Labor Day 2011 Bastrop State Park and surrounding area had a catastrophic wild fire that affected 34,000 acres and destroyed 1697 homes. I can’t speak for the people who lost homes and businesses from the fire, but the natural landscape is healing very well. While visiting the park, I made several of my own observations on tree regeneration and got some good information while on a walk with the park host.
One of my first observations and question was why are all the tall pine trunks killed by the fire still standing. Why weren’t they removed? The first answer that initially came to mind was the funding for such a removal project would be immense. The subject came up on a guided tour with the park guide, and the answer was the new vegetation both planted and natural regrowth took better in areas where the old trunks remained.
An analogy would be it takes a village to raised a child and it takes an ecosystem to raise a tree. The burned trees were a valuable part of the ecosystem and the foundation for a successful tree regeneration program. The softwood provided homes for owls and other birds. The rotting wood provided food for termites and which provided food for other insects and small vertebrates, mammals, reptiles and birds. The rotted trunk material returns its nutrients to the soil. The old ushers in the new.
Fortunately, there were no heavy rains in 2011 after the fire. Heavy rain after the fire would have caused bad erosion when the soil was vulnerable. Without stable ground and fertile soil, plants cannot take root. Erosion has occurred in the park, but hydro mulching and manually reseeding trees mitigate erosion. For a good twist of fate, there was a blanket of seeds for the strain of loblolly pin unique to Bastrop that had been slated for disposal that was still available for replanting. Fire opens many other pine species seeds but fire destroys loblolly seeds. Native grasses were flourishing.
I visited the park six years after the fire that became known as the Bastrop County Complex fire that ignited September 4, 2011 and was the most destructive wildfire in state history. I didn’t see that initial stages of the park’s healing process. The park guides spoke of a white-footed mouse they observed in the initial recovery stages that blanketed the landscape. The mice arrived to take advantage of the pioneer plants with large nutritious seed pods and the temporary absence of predators. The resurgence of pioneer plants and a large population of white-footed mice brought back the indigenous predators, highlighting the close relationship between wildlife and tree regeneration.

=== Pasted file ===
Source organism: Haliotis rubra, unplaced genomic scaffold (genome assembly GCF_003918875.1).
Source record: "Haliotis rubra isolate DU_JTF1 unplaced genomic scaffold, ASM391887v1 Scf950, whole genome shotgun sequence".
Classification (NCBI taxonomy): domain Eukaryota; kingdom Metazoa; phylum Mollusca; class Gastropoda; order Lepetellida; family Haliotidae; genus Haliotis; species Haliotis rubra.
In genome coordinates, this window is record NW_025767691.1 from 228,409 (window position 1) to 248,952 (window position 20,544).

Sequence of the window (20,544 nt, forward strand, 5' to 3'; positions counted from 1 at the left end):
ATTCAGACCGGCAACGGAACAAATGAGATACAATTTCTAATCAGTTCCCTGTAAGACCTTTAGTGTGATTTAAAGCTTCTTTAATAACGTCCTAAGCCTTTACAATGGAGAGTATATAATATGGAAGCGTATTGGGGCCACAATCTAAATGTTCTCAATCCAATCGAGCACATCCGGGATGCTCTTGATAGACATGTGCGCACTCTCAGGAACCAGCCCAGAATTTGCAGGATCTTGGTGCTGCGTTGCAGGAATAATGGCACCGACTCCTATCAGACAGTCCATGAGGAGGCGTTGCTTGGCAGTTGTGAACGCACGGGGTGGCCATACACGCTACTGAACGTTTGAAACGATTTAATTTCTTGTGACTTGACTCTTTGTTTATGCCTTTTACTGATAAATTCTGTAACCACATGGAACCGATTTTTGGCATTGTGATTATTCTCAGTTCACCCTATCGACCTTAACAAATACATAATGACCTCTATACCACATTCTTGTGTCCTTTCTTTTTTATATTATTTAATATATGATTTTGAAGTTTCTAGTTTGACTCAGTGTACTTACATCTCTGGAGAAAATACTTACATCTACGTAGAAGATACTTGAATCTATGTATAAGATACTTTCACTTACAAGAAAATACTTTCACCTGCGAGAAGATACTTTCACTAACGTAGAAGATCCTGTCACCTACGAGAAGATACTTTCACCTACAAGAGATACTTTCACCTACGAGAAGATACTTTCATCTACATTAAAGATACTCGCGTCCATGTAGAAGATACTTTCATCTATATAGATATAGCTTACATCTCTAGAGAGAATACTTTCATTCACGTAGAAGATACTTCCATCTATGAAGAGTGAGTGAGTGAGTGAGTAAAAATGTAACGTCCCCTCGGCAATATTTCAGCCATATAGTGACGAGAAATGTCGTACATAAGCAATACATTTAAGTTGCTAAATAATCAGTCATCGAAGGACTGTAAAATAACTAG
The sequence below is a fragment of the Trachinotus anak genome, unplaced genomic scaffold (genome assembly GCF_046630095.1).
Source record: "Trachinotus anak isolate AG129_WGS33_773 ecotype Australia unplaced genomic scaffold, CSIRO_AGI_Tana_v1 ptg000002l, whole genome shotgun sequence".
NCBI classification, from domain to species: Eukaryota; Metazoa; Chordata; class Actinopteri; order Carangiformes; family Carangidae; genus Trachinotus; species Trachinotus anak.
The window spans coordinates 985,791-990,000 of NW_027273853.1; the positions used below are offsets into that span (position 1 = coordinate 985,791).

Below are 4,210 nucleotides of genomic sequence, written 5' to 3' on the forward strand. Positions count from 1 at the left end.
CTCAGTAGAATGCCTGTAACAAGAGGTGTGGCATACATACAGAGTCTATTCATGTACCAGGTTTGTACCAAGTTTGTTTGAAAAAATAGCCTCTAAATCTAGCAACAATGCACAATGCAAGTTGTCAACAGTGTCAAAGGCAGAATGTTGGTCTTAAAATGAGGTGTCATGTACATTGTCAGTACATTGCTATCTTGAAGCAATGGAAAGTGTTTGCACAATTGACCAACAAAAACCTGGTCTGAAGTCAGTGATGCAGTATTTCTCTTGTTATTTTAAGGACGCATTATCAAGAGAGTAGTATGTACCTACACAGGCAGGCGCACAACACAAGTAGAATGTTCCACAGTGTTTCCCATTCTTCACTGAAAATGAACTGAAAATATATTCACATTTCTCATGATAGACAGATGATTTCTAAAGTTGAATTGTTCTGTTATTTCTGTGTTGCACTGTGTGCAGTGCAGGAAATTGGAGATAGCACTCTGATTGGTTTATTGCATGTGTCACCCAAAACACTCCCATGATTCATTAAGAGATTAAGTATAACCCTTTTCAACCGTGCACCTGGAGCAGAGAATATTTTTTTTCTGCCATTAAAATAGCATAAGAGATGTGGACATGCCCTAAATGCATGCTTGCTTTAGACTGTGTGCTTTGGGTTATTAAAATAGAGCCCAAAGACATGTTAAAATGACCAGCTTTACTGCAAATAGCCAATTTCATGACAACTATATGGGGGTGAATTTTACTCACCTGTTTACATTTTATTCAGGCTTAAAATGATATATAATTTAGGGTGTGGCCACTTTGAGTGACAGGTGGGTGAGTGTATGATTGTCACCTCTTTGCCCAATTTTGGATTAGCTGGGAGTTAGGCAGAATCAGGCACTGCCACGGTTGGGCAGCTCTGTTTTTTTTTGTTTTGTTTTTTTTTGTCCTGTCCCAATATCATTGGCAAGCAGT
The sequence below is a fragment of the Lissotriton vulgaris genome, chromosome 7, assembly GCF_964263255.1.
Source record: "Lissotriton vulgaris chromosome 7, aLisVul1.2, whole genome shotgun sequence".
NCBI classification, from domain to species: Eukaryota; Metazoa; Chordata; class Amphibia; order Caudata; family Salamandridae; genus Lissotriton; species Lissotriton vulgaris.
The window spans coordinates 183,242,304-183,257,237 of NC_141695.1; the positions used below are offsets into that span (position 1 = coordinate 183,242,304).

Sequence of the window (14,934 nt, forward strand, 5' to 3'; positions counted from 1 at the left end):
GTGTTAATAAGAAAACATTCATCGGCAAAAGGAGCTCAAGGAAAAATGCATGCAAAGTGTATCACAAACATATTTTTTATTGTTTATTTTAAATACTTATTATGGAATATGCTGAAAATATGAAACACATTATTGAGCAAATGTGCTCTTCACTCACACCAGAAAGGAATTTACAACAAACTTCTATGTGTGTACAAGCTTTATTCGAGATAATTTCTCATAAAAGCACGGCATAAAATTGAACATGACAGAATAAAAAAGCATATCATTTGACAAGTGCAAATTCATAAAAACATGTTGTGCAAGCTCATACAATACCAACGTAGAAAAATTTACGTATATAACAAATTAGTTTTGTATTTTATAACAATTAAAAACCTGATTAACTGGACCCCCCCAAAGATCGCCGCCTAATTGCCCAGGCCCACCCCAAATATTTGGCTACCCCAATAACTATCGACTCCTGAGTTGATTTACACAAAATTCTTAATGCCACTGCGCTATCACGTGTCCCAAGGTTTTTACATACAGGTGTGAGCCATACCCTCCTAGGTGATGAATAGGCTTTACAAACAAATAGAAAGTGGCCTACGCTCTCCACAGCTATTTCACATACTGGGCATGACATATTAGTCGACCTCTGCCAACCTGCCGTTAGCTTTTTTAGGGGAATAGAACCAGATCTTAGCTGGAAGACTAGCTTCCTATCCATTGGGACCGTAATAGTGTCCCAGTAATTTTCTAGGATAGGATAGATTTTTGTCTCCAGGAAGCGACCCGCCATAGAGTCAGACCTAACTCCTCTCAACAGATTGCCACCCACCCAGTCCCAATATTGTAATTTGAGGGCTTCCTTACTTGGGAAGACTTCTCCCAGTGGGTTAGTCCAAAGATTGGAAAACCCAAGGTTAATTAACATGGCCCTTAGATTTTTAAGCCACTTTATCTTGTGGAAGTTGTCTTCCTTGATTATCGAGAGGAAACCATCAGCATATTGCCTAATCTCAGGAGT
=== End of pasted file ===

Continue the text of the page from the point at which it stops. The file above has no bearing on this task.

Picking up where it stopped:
Tree Regeneration Observations
Now for my tree renewal observations six years after the fire:
- The dominant tree species are the loblolly pines, then post oaks, and black jack oaks.
- The dominant Chaparral tree is the Youpon Holly. This tree is extremely flammable.
- There are also still some pioneer tree species around such sand willows and a pinate leaf tree and with a bean pod similar to a mesquite.
- The oaks are naturally more hardy than the pines in direct sunlight. They are growing multi-trunk bushes back all over the park. The oaks will never reach the size or height of the single trunk trees they are replacing.
- The oaks could dominate the short-term future of the Bastrop forest. They are replacing the single-trunk trees on slopes where the sun is intense. In places where the Texas son is less intense like the north-facing slopes and the lowest part of the steep valleys, the loblollies and other more delicate plants are flourishing. Trained arborists are overseeing the changes. A good recovery will not necessarily mean a return to the exact ecosystem of the past. “That is impossible,” Kelly said.
Eventually as more trees come in and shade the new seedlings in growth, the hope is the loblollies will take over the whole landscape again. The original forest will be largely restored. The loblollies have been in the area for 18,000 years. Experts say it will take a generation for the Lost Pines to recover from this catastrophic wildfire. Eventually, though, the 2011 fire will be a blip in their history. If you are considering visiting Bastrop State Park, please see our blog “Visiting Bastrop State park with Burned Pines.”